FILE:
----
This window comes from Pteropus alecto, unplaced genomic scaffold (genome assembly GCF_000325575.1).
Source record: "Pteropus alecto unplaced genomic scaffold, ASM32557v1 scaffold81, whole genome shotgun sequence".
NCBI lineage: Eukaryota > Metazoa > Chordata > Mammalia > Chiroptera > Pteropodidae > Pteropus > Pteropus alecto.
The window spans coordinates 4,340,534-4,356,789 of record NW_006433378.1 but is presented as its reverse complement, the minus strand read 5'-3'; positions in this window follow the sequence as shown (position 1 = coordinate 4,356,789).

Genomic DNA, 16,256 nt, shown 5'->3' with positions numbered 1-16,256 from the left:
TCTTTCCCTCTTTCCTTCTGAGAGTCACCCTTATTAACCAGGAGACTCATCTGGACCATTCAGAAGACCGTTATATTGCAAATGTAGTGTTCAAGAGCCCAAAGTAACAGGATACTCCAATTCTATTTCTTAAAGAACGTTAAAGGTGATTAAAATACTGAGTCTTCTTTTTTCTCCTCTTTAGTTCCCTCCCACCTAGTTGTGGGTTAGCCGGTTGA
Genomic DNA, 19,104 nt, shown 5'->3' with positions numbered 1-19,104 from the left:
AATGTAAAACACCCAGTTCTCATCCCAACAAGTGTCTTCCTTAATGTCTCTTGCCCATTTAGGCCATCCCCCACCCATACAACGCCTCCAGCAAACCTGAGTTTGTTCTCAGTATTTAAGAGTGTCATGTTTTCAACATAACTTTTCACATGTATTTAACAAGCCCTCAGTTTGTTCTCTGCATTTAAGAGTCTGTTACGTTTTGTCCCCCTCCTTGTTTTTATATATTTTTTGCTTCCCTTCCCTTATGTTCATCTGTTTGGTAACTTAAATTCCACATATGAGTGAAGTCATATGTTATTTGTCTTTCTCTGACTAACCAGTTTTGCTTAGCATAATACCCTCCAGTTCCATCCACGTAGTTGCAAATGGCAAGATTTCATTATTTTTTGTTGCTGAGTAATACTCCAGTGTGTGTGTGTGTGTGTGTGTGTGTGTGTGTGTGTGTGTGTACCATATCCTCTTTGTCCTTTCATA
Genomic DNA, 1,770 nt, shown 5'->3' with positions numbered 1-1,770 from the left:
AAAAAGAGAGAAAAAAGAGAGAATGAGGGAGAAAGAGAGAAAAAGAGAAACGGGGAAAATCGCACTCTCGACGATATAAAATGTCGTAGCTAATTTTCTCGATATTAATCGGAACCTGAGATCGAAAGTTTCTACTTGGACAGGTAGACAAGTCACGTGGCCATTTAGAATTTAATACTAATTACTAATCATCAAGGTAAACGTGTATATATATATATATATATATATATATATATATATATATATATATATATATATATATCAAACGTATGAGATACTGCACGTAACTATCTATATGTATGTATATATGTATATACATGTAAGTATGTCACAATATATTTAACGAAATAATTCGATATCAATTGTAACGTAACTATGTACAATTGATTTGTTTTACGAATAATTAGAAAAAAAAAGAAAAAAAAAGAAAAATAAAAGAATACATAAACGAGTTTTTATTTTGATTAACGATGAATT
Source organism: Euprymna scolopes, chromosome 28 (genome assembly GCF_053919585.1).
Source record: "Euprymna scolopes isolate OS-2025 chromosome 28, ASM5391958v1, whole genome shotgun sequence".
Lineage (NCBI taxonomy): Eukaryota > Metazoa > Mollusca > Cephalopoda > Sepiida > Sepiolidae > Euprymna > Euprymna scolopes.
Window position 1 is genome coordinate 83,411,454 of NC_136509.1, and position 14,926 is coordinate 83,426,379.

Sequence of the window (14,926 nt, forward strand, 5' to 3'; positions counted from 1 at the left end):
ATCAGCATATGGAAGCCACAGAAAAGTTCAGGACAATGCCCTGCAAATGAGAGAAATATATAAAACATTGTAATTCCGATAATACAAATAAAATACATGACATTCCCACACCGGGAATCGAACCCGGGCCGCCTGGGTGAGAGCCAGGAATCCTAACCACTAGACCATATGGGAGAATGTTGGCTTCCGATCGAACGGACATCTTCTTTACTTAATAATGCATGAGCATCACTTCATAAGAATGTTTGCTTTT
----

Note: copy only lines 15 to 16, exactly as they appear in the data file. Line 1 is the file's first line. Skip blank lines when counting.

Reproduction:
Sequence of the window (14,926 nt, forward strand, 5' to 3'; positions counted from 1 at the left end):
ATCAGCATATGGAAGCCACAGAAAAGTTCAGGACAATGCCCTGCAAATGAGAGAAATATATAAAACATTGTAATTCCGATAATACAAATAAAATACATGACATTCCCACACCGGGAATCGAACCCGGGCCGCCTGGGTGAGAGCCAGGAATCCTAACCACTAGACCATATGGGAGAATGTTGGCTTCCGATCGAACGGACATCTTCTTTACTTAATAATGCATGAGCATCACTTCATAAGAATGTTTGCTTTT